Freddie White-Johnson believes that The University of Southern Mississippi’s mission to illuminate and educate young minds is further enriched by its role as a life-saver.
And White-Johnson, program director of the Mississippi Network for Cancer Control and Prevention (MNCCP), will not rest until every underserved Mississippian becomes aware of the measures available in the fight against cancer.
“The University of Southern Mississippi is saving lives through education, outreach and research,” said White-Johnson. “Outreach is one way of building a connection between the institution and the community base. Southern Miss has stepped outside the box into the community to support, promote and link community health workers/advisors, known as natural helpers, to improve the lives of individuals, families and entire communities.”
Formed in 2010, the MNCCP strives to reduce or eliminate disparities in the mortality rates of breast, cervical, colorectal and prostate cancers in Mississippi. To that end, the Network concentrates on cancer awareness, education, research, advocacy and increasing utilization of proven life-saving early detection screenings.
The Mississippi Delta remains the primary target area for White-Johnson and the MNCCP. Currently, the Network has approximately 100 trained community health workers canvassing 19 counties in the Delta. Last month graduation ceremonies were held for the newest batch of community health workers – a group of 19 African American males labeled “Man in Black and Blue Fighting Prostate Cancer.”
Community health advisors/workers provide advice, assistance and action to address problems in their communities. With regard to the MNCCP, these trainees provide assistance in raising awareness about cancer-related health disparities in their communities.
“What Freddie and everyone involved with the MNCCP are doing is truly remarkable and often goes unnoticed,” said Dr. Vafa Kamali, director, University Research Centers and Institutes at Southern Miss. “While this type of research has a significant impact on the health and well-being of many thousand Mississippi residents, we cannot overlook the outreach component of this program. Establishing connections with these communities benefits not only the residents who live there but the university as well.”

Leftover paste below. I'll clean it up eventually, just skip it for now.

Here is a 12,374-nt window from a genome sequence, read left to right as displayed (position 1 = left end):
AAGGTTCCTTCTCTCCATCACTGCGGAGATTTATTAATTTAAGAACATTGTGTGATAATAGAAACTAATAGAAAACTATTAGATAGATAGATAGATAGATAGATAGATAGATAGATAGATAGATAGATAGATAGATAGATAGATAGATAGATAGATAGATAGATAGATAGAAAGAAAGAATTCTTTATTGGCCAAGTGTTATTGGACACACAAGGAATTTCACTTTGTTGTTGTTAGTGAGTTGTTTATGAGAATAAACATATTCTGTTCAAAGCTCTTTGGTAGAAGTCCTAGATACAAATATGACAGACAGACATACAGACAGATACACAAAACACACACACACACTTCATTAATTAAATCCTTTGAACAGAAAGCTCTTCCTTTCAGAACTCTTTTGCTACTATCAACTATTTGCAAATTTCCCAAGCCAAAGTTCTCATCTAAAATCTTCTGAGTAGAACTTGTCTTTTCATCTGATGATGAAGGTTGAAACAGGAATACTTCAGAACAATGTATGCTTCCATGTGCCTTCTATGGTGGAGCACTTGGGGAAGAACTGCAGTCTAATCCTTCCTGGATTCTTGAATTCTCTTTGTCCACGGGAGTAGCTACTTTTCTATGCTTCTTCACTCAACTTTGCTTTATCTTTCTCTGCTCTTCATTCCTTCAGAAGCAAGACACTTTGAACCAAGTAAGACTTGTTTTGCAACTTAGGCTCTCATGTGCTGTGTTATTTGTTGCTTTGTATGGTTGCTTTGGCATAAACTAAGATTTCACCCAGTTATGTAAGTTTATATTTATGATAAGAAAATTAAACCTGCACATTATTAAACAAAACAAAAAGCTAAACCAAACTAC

White-Johnson also notes that 35 high school students have been trained as junior community health advisors. As a result of their participation, more than 800 women have been identified and referred by the students for assistance with breast and cervical cancer screening.
The Network receives the bulk of its financial support from federal and state grants, as well as contributions from the private sector.
An important off-shoot of the University’s health awareness campaign has been the development of the Fannie Lou Hamer Cancer Foundation, a non-profit organization that offers financial support and other resources to bolster the Network’s efforts. To date, the foundation has raised more than $200,000 to support the cancer education and outreach activities implemented by the MNCCP.
As White-Johnson explains, the Fannie Lou Hamer Cancer Foundation serves as the community engine and Southern Miss operates as the academic engine. Together, they are saving lives and creating healthier communities in Mississippi – particularly in the rural Mississippi Delta.
“As of today we have assisted more than 3,000 women with screenings (breast and cervical),” said White-Johnson. More than 5,000 Mississippians have received direct cancer, nutrition and diabetes education. This year we have assisted more than 400 women in the Mississippi Delta with a mammogram and 11 of them have been diagnosed with stage II, stage III or stage IV breast cancer.”
The MNCCP has formed important partnerships with other agencies/organizations to raise cancer awareness in the Mississippi Delta. Those partners include:
White-Johnson acknowledges that many challenges still remain in the ongoing struggle to provide information and services for underprivileged residents of Mississippi. But she is quick to add that significant inroads have been made.
“This type of initiative has made Southern Miss a household name in the Mississippi Delta,” said White-Johnson. “Many high school students from the Delta have enrolled at USM in the health field because of our visibility in the community.
“With ongoing efforts to reach out to the less fortunate and take a hands-on approach to build healthier communities, we continue to look for innovative ways to leave a long-lasting impact in underserved communities throughout the state to reduce the rate of cancer and health disparities.”
For more information about the Mississippi Network for Cancer Control and Prevention call 662.453.3688 or visit: http://www.usm.edu/research/mnccp